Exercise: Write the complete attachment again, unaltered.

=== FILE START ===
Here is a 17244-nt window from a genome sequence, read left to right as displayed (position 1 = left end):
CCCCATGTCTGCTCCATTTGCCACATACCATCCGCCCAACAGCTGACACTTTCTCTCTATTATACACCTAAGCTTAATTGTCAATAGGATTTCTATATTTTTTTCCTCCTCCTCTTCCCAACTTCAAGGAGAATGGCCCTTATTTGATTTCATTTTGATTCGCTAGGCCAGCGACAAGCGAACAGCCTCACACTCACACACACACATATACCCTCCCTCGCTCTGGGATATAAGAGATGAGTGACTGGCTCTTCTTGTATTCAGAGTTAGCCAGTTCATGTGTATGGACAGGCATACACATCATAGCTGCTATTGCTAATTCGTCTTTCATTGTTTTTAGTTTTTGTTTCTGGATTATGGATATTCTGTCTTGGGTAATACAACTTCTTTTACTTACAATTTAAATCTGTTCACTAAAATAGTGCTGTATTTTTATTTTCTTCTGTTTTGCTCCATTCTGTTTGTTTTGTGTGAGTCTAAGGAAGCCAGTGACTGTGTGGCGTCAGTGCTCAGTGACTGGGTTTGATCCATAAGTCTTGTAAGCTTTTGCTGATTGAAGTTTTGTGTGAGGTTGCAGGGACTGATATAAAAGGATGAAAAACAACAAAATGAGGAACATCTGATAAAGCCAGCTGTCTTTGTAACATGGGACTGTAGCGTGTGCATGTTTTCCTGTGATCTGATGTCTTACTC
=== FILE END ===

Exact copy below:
Here is a 17244-nt window from a genome sequence, read left to right as displayed (position 1 = left end):
CCCCATGTCTGCTCCATTTGCCACATACCATCCGCCCAACAGCTGACACTTTCTCTCTATTATACACCTAAGCTTAATTGTCAATAGGATTTCTATATTTTTTTCCTCCTCCTCTTCCCAACTTCAAGGAGAATGGCCCTTATTTGATTTCATTTTGATTCGCTAGGCCAGCGACAAGCGAACAGCCTCACACTCACACACACACATATACCCTCCCTCGCTCTGGGATATAAGAGATGAGTGACTGGCTCTTCTTGTATTCAGAGTTAGCCAGTTCATGTGTATGGACAGGCATACACATCATAGCTGCTATTGCTAATTCGTCTTTCATTGTTTTTAGTTTTTGTTTCTGGATTATGGATATTCTGTCTTGGGTAATACAACTTCTTTTACTTACAATTTAAATCTGTTCACTAAAATAGTGCTGTATTTTTATTTTCTTCTGTTTTGCTCCATTCTGTTTGTTTTGTGTGAGTCTAAGGAAGCCAGTGACTGTGTGGCGTCAGTGCTCAGTGACTGGGTTTGATCCATAAGTCTTGTAAGCTTTTGCTGATTGAAGTTTTGTGTGAGGTTGCAGGGACTGATATAAAAGGATGAAAAACAACAAAATGAGGAACATCTGATAAAGCCAGCTGTCTTTGTAACATGGGACTGTAGCGTGTGCATGTTTTCCTGTGATCTGATGTCTTACTC